Morality is derived from the word moral, which is a combination of Latin mos, which means habit or tradition, and ethos, which means the same thing in Greek. Morality is therefore the knowledge of right and wrong, as well as living in accordance with that knowledge and trying to do the right thing at all times. Morality is often associated with philosophy, aesthetics, law, and even traditions (Rabbitte, 2001). Morality, though closely linked to each of them, varies philosophically from each of them in several respects.
The relationships between morals and religious views are known as religion and morality. However, religion provides values and frameworks through religious books such as the Bible, aimed at modifying personal behavior so as to guide adherence to determine right and wrong (Rachels & Hare, 1974). Morality, on the other hand, is an own uninfluenced active process that by reason, one does the right thing based on their judgment and reason while considering equally the interest of other people and how such actions will affect them.
Custom is a repetition of certain ways of behavior which are familiar to many individuals in an ordinary, habitual manner. Morality, on the other hand, is the distinction of good from evil and wrong from right. Morality entails respecting and obeying personal principles of good conduct. Custom is how an individual lives due to societal expectations while morality is a mental disposition of an individual, behaving in a manner with the intent of producing morally right outcomes.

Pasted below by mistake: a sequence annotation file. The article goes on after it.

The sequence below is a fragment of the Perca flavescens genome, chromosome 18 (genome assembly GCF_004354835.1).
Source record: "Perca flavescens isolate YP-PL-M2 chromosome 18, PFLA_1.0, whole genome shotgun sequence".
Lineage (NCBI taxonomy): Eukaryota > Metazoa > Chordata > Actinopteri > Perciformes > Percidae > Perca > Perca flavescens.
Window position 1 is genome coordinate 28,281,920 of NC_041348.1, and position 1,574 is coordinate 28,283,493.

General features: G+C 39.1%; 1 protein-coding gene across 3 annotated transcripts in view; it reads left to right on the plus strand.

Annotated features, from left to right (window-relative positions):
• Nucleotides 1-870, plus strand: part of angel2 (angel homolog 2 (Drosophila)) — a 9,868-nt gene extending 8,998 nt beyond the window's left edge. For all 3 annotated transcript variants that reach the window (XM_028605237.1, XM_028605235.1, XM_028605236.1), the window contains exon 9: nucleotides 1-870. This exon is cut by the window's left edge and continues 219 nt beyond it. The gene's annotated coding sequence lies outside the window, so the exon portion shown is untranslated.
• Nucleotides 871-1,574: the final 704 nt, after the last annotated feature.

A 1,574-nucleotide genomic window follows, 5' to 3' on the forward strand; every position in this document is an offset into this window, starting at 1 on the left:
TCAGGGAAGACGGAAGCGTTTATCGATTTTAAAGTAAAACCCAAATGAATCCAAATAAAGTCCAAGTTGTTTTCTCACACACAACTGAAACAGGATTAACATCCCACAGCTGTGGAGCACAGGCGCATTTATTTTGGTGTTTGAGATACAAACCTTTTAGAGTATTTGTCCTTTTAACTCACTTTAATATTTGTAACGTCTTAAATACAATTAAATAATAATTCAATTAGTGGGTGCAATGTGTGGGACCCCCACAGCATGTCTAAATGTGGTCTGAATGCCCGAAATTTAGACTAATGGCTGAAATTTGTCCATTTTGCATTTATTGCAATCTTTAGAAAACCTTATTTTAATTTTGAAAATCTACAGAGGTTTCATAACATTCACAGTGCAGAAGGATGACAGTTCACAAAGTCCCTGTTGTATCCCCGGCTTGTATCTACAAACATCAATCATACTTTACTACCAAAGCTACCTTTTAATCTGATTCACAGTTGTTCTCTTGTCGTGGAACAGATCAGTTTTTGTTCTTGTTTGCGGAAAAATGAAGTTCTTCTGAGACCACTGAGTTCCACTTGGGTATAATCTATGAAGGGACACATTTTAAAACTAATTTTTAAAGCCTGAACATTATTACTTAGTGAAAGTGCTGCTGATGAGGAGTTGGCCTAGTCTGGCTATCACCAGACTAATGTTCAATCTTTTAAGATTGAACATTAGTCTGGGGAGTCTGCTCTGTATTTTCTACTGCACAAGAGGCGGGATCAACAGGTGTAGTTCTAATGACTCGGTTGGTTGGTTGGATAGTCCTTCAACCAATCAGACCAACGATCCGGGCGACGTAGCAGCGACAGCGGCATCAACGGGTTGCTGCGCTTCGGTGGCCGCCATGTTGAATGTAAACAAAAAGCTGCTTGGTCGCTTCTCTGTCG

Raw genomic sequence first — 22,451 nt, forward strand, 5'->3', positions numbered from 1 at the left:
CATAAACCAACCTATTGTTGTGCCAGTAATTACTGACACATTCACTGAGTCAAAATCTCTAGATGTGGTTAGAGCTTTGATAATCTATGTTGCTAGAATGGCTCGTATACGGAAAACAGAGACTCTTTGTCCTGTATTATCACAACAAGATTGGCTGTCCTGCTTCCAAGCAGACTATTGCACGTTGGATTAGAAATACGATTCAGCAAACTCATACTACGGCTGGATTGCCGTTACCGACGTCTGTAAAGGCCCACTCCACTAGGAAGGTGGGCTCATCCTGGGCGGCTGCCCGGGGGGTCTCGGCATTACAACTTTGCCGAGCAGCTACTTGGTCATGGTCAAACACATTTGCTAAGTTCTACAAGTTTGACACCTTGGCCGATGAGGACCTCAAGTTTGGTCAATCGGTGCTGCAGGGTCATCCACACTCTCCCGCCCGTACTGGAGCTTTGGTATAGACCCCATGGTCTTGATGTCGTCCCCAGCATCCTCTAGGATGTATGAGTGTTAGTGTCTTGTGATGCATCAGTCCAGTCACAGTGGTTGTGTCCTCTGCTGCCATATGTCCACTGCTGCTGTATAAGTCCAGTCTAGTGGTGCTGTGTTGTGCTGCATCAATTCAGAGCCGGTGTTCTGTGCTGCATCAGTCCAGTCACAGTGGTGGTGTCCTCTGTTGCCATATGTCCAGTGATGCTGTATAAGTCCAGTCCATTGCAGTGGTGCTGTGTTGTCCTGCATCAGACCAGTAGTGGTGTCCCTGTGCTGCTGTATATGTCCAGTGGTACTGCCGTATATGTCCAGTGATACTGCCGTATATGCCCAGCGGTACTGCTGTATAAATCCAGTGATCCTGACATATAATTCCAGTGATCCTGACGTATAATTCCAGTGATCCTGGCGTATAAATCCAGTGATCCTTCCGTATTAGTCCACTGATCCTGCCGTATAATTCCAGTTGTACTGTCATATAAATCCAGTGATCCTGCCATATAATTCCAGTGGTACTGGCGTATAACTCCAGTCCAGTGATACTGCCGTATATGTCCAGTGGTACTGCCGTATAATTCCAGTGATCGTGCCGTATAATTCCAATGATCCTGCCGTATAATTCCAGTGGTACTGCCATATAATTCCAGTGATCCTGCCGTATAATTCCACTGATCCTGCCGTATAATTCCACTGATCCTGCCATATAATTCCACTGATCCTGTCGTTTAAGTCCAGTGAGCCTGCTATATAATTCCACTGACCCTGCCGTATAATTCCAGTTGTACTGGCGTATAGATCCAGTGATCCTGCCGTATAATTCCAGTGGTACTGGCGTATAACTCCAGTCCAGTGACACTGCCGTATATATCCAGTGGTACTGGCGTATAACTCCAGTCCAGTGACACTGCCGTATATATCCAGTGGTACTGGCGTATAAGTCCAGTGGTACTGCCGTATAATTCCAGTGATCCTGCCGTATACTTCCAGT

Aesthetics is the philosophy of morality, addressing questions regarding morality while exploring ideas regarding morality and the place of morality in society. Although both aesthetics and morality are principles of right and wrong, morality originates from within an individual while aesthetics are due to external societal norms that shape an individual (Swanger, 1985).
Laws are absolute rules that a particular government lays down, and one must follow, have consequences should anyone contravene while morality is an individual and personal views on what is right and wrong. In morality, unlike the law, one has a choice to do the right thing without anyone forcing them. When a moral person does what is wrong, they have an inner sense of guilt even when there are no external punishments. Laws often override the views of society on issues of morality.
Etiquette is a set or rules that an organization designs to make social encounters between people. Etiquette is an act of politeness. Each culture has its unique set of rule of etiquette, and a person with good manners frequently seem to have good behaviors towards others.
In conclusion, morality is the underlying principle that religion, law, etiquette, customs, and aesthetics. Without an inner personal self-drive to uphold morality, the society regardless of its laws, customs, religious beliefs or traditions cannot succeed.

Burstein, S. & Dillon, J. (2005). Morality and Custom in Ancient Greece. The History Teacher, 39(1), 118.
Rabbitte, P. (2001). Politics, Morality, and Religion. The Irish Review (1986- ), (27), 55.
Rachels, J. & Hare, R. (1974). Applications of Moral Philosophy. The Journal of Philosophy, 71(3), 84.
Swanger, D. (1985). Parallels between Aesthetic and Moral Judging, Moral and Aesthetic Education. Educational Theory, 35(1), 85-96

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